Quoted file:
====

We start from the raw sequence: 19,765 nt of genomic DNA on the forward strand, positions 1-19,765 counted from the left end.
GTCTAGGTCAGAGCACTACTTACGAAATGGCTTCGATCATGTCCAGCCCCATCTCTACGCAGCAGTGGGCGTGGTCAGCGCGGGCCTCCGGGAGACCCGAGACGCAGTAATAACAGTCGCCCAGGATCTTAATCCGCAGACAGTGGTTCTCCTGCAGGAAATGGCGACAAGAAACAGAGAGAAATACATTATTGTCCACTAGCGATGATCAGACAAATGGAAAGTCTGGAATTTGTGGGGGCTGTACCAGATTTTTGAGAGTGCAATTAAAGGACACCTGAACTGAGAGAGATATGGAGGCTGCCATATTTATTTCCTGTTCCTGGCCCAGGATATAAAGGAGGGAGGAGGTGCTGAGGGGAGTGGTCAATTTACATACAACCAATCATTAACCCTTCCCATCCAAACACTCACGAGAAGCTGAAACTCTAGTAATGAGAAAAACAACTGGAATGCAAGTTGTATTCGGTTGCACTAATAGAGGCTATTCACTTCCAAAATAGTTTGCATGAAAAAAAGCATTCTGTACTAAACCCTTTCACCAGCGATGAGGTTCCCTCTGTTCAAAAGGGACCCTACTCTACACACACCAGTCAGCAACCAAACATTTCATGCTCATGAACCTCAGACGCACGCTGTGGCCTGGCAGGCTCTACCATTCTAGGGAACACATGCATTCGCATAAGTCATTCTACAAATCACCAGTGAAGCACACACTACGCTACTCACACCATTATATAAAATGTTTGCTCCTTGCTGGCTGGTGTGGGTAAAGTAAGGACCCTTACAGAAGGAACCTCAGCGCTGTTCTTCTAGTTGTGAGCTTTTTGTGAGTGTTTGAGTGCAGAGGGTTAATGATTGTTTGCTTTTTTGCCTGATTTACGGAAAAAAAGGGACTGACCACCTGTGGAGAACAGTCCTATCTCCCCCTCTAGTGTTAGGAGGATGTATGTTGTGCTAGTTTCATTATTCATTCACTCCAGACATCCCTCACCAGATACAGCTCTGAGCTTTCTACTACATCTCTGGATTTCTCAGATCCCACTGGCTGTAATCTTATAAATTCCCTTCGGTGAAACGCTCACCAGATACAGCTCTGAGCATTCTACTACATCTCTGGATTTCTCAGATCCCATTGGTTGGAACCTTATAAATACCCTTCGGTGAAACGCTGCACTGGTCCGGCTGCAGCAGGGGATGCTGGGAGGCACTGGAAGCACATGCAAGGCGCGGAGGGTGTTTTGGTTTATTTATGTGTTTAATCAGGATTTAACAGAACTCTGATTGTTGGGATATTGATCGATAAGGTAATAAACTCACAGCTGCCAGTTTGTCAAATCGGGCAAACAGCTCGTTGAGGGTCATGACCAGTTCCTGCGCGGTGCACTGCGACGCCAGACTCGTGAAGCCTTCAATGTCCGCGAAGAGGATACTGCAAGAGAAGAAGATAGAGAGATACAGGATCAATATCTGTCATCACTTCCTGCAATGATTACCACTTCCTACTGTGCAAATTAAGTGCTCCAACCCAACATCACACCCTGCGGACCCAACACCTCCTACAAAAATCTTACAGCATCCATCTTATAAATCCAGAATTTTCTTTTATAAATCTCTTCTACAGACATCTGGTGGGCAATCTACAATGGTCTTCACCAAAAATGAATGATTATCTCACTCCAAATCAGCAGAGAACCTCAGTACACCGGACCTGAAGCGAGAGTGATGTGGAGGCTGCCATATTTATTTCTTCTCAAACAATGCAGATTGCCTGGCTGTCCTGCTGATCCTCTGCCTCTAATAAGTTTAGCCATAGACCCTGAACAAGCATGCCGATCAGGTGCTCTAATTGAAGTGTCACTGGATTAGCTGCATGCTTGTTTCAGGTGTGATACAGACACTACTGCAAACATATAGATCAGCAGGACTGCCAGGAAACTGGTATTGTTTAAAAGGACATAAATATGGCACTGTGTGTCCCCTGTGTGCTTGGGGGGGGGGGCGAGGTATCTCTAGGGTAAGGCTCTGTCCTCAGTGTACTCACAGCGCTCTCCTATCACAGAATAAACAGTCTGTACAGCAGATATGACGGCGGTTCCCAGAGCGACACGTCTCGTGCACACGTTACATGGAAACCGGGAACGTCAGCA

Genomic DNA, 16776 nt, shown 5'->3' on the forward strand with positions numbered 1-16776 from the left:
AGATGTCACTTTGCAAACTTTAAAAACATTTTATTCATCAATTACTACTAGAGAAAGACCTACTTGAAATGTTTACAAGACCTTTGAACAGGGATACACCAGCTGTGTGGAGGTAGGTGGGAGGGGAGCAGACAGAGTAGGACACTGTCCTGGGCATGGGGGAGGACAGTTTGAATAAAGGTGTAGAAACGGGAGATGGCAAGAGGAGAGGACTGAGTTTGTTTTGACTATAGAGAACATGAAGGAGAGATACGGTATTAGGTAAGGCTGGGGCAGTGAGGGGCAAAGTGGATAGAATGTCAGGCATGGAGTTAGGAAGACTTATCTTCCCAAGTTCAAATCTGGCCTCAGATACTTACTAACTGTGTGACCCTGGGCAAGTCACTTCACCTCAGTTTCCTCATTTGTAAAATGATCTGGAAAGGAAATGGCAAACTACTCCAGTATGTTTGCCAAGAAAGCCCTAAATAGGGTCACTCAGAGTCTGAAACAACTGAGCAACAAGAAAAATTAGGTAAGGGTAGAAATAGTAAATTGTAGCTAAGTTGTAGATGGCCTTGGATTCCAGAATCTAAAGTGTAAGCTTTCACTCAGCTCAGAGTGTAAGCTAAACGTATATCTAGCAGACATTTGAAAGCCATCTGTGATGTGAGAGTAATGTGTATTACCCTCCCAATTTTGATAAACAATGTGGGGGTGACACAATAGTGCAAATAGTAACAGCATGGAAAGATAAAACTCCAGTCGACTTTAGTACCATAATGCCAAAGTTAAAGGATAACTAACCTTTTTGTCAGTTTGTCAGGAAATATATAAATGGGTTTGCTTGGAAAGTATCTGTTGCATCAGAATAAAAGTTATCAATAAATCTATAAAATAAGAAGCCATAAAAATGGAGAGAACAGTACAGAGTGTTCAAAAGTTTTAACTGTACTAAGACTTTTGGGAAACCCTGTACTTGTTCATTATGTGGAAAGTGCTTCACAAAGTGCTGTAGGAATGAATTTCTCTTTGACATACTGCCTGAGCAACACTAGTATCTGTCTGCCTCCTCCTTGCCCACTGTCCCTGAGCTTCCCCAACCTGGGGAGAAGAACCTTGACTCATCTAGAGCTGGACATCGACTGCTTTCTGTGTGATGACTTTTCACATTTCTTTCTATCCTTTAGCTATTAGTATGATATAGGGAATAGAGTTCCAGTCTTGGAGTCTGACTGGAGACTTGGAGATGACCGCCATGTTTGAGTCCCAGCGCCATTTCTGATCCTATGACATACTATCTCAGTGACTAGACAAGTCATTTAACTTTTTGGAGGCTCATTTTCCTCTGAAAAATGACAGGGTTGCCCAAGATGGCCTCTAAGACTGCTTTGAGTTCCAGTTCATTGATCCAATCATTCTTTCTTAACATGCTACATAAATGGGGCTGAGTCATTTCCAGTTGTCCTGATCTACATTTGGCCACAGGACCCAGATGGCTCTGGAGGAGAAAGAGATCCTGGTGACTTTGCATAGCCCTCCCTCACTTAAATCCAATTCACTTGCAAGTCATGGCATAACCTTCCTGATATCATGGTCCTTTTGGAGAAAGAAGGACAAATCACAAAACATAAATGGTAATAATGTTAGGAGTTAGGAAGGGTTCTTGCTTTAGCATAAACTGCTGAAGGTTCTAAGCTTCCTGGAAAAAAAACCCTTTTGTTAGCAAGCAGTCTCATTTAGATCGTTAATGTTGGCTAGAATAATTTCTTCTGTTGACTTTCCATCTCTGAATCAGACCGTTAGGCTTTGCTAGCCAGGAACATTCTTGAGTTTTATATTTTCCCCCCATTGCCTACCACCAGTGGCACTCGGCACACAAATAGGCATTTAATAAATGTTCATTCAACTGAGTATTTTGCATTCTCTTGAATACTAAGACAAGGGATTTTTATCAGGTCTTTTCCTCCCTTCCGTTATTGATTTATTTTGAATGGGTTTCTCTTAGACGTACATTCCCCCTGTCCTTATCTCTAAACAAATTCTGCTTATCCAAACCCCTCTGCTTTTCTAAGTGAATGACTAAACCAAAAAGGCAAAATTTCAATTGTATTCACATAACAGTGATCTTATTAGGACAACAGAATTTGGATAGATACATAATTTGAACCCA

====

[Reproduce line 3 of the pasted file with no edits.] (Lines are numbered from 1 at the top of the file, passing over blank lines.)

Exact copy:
Genomic DNA, 16776 nt, shown 5'->3' on the forward strand with positions numbered 1-16776 from the left: